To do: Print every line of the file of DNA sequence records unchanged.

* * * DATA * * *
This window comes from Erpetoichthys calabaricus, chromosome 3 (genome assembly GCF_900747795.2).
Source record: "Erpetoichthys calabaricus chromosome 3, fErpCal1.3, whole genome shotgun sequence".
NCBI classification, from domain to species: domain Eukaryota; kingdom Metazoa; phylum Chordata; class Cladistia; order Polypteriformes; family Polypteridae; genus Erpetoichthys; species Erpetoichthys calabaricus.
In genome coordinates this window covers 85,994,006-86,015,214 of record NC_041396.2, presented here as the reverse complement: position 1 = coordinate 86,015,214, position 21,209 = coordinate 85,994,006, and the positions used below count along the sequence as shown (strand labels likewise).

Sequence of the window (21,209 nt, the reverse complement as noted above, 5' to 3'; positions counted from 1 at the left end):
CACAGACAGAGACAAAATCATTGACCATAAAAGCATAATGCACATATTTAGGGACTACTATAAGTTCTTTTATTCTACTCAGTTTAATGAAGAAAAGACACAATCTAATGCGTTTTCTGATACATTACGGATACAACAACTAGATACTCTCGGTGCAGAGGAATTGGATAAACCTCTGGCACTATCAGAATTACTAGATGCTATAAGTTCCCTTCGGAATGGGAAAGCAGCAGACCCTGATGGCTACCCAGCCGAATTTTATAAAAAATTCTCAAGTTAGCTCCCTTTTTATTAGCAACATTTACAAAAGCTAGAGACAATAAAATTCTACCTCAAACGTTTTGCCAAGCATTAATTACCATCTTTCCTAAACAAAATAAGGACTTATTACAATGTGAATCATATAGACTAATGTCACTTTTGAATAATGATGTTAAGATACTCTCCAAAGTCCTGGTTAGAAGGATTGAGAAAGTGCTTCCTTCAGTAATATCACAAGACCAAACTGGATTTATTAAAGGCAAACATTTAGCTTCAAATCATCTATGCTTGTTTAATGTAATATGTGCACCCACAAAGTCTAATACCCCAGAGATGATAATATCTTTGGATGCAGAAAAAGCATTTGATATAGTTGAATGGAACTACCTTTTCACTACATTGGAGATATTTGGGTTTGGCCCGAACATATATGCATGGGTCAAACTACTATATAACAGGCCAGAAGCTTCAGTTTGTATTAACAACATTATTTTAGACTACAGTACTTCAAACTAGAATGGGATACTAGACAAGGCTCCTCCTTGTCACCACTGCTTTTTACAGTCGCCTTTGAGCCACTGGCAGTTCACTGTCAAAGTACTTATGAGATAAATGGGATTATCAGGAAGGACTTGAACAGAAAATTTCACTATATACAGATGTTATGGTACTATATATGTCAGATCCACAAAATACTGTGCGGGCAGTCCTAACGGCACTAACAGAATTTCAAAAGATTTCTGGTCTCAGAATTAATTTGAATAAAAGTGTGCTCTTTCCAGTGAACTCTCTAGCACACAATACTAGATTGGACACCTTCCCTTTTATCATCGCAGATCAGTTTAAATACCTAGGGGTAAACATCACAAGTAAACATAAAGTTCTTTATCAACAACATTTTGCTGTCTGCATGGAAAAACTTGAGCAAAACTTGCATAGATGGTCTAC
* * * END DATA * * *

This window comes from Erpetoichthys calabaricus, chromosome 3 (genome assembly GCF_900747795.2).
Source record: "Erpetoichthys calabaricus chromosome 3, fErpCal1.3, whole genome shotgun sequence".
NCBI classification, from domain to species: domain Eukaryota; kingdom Metazoa; phylum Chordata; class Cladistia; order Polypteriformes; family Polypteridae; genus Erpetoichthys; species Erpetoichthys calabaricus.
In genome coordinates this window covers 85,994,006-86,015,214 of record NC_041396.2, presented here as the reverse complement: position 1 = coordinate 86,015,214, position 21,209 = coordinate 85,994,006, and the positions used below count along the sequence as shown (strand labels likewise).

Sequence of the window (21,209 nt, the reverse complement as noted above, 5' to 3'; positions counted from 1 at the left end):
CACAGACAGAGACAAAATCATTGACCATAAAAGCATAATGCACATATTTAGGGACTACTATAAGTTCTTTTATTCTACTCAGTTTAATGAAGAAAAGACACAATCTAATGCGTTTTCTGATACATTACGGATACAACAACTAGATACTCTCGGTGCAGAGGAATTGGATAAACCTCTGGCACTATCAGAATTACTAGATGCTATAAGTTCCCTTCGGAATGGGAAAGCAGCAGACCCTGATGGCTACCCAGCCGAATTTTATAAAAAATTCTCAAGTTAGCTCCCTTTTTATTAGCAACATTTACAAAAGCTAGAGACAATAAAATTCTACCTCAAACGTTTTGCCAAGCATTAATTACCATCTTTCCTAAACAAAATAAGGACTTATTACAATGTGAATCATATAGACTAATGTCACTTTTGAATAATGATGTTAAGATACTCTCCAAAGTCCTGGTTAGAAGGATTGAGAAAGTGCTTCCTTCAGTAATATCACAAGACCAAACTGGATTTATTAAAGGCAAACATTTAGCTTCAAATCATCTATGCTTGTTTAATGTAATATGTGCACCCACAAAGTCTAATACCCCAGAGATGATAATATCTTTGGATGCAGAAAAAGCATTTGATATAGTTGAATGGAACTACCTTTTCACTACATTGGAGATATTTGGGTTTGGCCCGAACATATATGCATGGGTCAAACTACTATATAACAGGCCAGAAGCTTCAGTTTGTATTAACAACATTATTTTAGACTACAGTACTTCAAACTAGAATGGGATACTAGACAAGGCTCCTCCTTGTCACCACTGCTTTTTACAGTCGCCTTTGAGCCACTGGCAGTTCACTGTCAAAGTACTTATGAGATAAATGGGATTATCAGGAAGGACTTGAACAGAAAATTTCACTATATACAGATGTTATGGTACTATATATGTCAGATCCACAAAATACTGTGCGGGCAGTCCTAACGGCACTAACAGAATTTCAAAAGATTTCTGGTCTCAGAATTAATTTGAATAAAAGTGTGCTCTTTCCAGTGAACTCTCTAGCACACAATACTAGATTGGACACCTTCCCTTTTATCATCGCAGATCAGTTTAAATACCTAGGGGTAAACATCACAAGTAAACATAAAGTTCTTTATCAACAACATTTTGCTGTCTGCATGGAAAAACTTGAGCAAAACTTGCATAGATGGTCTAC